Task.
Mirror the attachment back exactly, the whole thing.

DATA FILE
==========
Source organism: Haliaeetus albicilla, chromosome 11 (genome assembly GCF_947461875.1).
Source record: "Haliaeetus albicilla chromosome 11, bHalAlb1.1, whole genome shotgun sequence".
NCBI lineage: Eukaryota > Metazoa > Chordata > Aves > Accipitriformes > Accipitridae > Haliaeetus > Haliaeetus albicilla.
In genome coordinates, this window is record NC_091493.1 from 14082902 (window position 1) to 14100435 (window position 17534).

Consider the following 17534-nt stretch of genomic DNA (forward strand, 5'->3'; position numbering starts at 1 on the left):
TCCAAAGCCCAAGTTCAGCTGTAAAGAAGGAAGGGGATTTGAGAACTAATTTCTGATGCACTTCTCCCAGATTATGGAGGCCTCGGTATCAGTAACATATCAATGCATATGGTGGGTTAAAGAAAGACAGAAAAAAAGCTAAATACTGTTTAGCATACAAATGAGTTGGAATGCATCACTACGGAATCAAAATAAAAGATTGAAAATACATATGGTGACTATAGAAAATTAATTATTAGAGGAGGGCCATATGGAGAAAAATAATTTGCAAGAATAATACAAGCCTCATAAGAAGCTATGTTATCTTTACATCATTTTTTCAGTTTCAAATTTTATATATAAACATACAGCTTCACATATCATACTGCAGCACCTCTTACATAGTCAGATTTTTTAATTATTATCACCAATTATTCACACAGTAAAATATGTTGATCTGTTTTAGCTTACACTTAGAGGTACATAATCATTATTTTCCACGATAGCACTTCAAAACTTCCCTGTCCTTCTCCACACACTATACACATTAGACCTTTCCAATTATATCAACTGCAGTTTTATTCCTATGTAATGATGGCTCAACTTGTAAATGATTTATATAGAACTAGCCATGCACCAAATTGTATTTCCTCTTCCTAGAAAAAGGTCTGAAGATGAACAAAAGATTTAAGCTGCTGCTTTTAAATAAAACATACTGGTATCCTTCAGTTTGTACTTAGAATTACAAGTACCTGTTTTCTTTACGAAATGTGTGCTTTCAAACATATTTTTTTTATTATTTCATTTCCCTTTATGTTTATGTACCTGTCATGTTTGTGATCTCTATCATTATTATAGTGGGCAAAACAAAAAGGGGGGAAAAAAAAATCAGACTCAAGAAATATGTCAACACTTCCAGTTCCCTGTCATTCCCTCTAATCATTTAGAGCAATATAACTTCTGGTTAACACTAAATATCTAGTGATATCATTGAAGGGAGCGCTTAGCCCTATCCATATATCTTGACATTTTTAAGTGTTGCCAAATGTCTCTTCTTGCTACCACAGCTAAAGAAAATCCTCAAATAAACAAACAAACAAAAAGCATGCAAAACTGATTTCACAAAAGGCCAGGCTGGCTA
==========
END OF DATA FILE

Source organism: Haliaeetus albicilla, chromosome 11 (genome assembly GCF_947461875.1).
Source record: "Haliaeetus albicilla chromosome 11, bHalAlb1.1, whole genome shotgun sequence".
NCBI lineage: Eukaryota > Metazoa > Chordata > Aves > Accipitriformes > Accipitridae > Haliaeetus > Haliaeetus albicilla.
In genome coordinates, this window is record NC_091493.1 from 14082902 (window position 1) to 14100435 (window position 17534).

Consider the following 17534-nt stretch of genomic DNA (forward strand, 5'->3'; position numbering starts at 1 on the left):
TCCAAAGCCCAAGTTCAGCTGTAAAGAAGGAAGGGGATTTGAGAACTAATTTCTGATGCACTTCTCCCAGATTATGGAGGCCTCGGTATCAGTAACATATCAATGCATATGGTGGGTTAAAGAAAGACAGAAAAAAAGCTAAATACTGTTTAGCATACAAATGAGTTGGAATGCATCACTACGGAATCAAAATAAAAGATTGAAAATACATATGGTGACTATAGAAAATTAATTATTAGAGGAGGGCCATATGGAGAAAAATAATTTGCAAGAATAATACAAGCCTCATAAGAAGCTATGTTATCTTTACATCATTTTTTCAGTTTCAAATTTTATATATAAACATACAGCTTCACATATCATACTGCAGCACCTCTTACATAGTCAGATTTTTTAATTATTATCACCAATTATTCACACAGTAAAATATGTTGATCTGTTTTAGCTTACACTTAGAGGTACATAATCATTATTTTCCACGATAGCACTTCAAAACTTCCCTGTCCTTCTCCACACACTATACACATTAGACCTTTCCAATTATATCAACTGCAGTTTTATTCCTATGTAATGATGGCTCAACTTGTAAATGATTTATATAGAACTAGCCATGCACCAAATTGTATTTCCTCTTCCTAGAAAAAGGTCTGAAGATGAACAAAAGATTTAAGCTGCTGCTTTTAAATAAAACATACTGGTATCCTTCAGTTTGTACTTAGAATTACAAGTACCTGTTTTCTTTACGAAATGTGTGCTTTCAAACATATTTTTTTTATTATTTCATTTCCCTTTATGTTTATGTACCTGTCATGTTTGTGATCTCTATCATTATTATAGTGGGCAAAACAAAAAGGGGGGAAAAAAAAATCAGACTCAAGAAATATGTCAACACTTCCAGTTCCCTGTCATTCCCTCTAATCATTTAGAGCAATATAACTTCTGGTTAACACTAAATATCTAGTGATATCATTGAAGGGAGCGCTTAGCCCTATCCATATATCTTGACATTTTTAAGTGTTGCCAAATGTCTCTTCTTGCTACCACAGCTAAAGAAAATCCTCAAATAAACAAACAAACAAAAAGCATGCAAAACTGATTTCACAAAAGGCCAGGCTGGCTA